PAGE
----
Post-race fuel samples have been required for many years in Formula 1 and Sebastian Vettel’s exclusion from second place in the Hungarian Grand Prix – still provisional subject to Aston Martin’s planned appeal – is far from the first time a team has fallen foul of this rule.
Judging how much fuel you put in the tank for a race in changeable conditions is always difficult because you can’t be sure how the weather will pan out. Ensuring you have the extra that you include to cover the mandatory one-litre fuel sample, or even more importantly to cover the potential for a race when you are running more competitively or harder than you envisioned, is a delicate balancing act because every bit of excess fuel you put in costs you performance across the whole race.
Potentially, this is what happened to Aston Martin, with Vettel running second for the majority of the race and continually building up energy to have a run at overtaking Esteban Ocon.
While the team is confident there was enough fuel in there for a sample – 1.4 litres by its calculations – I suspect the fuel usage simply got away from it that little bit each lap.
It doesn’t take much over a 70-lap race to burn up that extra 0.7 litres that was found to be missing for the required sample post-race.
Both George Russell and Nicholas Latifi were required to give fuel samples having stopped their Williams on the run to Turn 1 after the chequered flag and managed it, so it’s the same for everyone even if you have to stop on the slow-down lap – as Vettel did. But he didn’t stop until Turn 12 after already suffering from fuel surge for a couple of corners, indicating that if the fuel was in there the pick-ups weren’t getting it cleanly.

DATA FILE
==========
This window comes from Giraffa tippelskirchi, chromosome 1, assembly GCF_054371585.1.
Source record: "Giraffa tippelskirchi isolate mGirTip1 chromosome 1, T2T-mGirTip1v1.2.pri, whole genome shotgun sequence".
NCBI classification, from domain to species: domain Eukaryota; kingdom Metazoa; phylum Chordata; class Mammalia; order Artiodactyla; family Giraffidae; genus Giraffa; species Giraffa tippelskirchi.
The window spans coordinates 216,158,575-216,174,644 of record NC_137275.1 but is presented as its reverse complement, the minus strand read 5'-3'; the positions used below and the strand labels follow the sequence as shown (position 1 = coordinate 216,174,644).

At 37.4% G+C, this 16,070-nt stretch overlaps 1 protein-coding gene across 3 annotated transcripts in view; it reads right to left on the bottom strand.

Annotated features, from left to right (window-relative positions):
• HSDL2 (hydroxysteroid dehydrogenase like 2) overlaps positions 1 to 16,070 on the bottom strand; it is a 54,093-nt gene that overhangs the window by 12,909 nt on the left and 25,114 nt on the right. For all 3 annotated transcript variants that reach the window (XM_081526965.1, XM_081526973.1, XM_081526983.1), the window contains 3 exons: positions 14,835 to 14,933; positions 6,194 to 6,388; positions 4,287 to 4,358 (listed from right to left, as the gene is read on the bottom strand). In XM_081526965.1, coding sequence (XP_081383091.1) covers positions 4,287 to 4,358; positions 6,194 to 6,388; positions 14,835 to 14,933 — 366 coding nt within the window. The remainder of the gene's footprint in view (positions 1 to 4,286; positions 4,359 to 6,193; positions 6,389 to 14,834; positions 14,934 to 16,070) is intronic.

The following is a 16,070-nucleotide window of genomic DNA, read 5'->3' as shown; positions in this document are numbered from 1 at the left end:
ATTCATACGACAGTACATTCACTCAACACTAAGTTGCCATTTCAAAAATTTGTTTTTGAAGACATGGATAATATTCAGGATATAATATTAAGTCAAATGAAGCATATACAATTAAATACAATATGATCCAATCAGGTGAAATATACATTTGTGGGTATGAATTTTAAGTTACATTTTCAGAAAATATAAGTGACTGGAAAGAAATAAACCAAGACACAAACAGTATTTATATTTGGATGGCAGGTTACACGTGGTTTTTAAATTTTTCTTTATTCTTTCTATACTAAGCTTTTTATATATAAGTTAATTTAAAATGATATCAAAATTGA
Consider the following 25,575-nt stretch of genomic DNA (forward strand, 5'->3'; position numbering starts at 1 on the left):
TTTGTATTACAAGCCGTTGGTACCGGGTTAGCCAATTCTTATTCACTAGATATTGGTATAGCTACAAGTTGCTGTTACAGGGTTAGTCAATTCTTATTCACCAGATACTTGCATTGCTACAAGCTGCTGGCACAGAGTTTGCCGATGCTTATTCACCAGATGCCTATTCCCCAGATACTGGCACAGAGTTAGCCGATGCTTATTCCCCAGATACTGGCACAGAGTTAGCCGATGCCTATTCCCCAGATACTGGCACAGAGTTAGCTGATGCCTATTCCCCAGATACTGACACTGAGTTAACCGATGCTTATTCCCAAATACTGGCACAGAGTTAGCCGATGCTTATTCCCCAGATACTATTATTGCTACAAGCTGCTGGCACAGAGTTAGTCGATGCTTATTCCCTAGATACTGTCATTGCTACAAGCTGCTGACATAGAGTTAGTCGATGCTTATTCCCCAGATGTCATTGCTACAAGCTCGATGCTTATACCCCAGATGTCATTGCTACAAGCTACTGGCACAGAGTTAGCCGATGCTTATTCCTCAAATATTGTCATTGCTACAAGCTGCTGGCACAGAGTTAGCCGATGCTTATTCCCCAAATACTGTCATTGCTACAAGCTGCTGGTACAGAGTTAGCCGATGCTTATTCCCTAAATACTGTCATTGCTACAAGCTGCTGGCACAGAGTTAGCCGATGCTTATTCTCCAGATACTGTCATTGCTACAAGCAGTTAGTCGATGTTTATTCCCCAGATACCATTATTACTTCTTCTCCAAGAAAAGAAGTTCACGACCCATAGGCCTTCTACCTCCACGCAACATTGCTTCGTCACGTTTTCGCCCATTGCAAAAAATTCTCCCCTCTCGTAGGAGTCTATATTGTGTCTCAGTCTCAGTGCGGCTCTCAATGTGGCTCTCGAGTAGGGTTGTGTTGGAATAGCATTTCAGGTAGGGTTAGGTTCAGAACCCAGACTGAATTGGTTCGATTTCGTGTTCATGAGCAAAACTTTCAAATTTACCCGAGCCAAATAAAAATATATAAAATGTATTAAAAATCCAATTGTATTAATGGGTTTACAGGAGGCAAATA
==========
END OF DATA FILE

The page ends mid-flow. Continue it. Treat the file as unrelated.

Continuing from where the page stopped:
If Aston Martin can come up with a reason for this lack of sample, then all well and good, but I wouldn’t hold my breath. It would need to be a malfunctioning fuel pump or something way out whacky to build a case, and even then the FIA doesn’t have to accept it.
The regulations don’t allow you to go into the fuel tank searching for fuel and the one-litre sample has to be available on request through a dry-break coupling mounted on the fuel tank access hatch. So I’m afraid in reality it’s a slam dunk. We’ve seen plenty of drivers fall foul of this in the past, perhaps most significantly when Lewis Hamilton lost pole position for the 2012 Spanish Grand Prix because of it.
I have always thought that these fuel sample regulations, along with any post-race scrutineering requirements, are wrong. It wouldn’t be too difficult to take a sample from each car before they head for the grid. That could then be used to test against the provided sample to assume the fuel is of the correct specification.
In IndyCar, the cars are passed legal to race and the driver that crosses the finish line first is the winner. There were other cars out there on Sunday with damage that wouldn’t have complied with the bodywork regulations, but as this was accident damage it’s deemed as acceptable.
So perhaps it is time to update the regulations. But that said, Aston Martin knows the rules and if it cannot find some way to prove to the FIA that something happened that justifies waiving the penalty, then that’s that.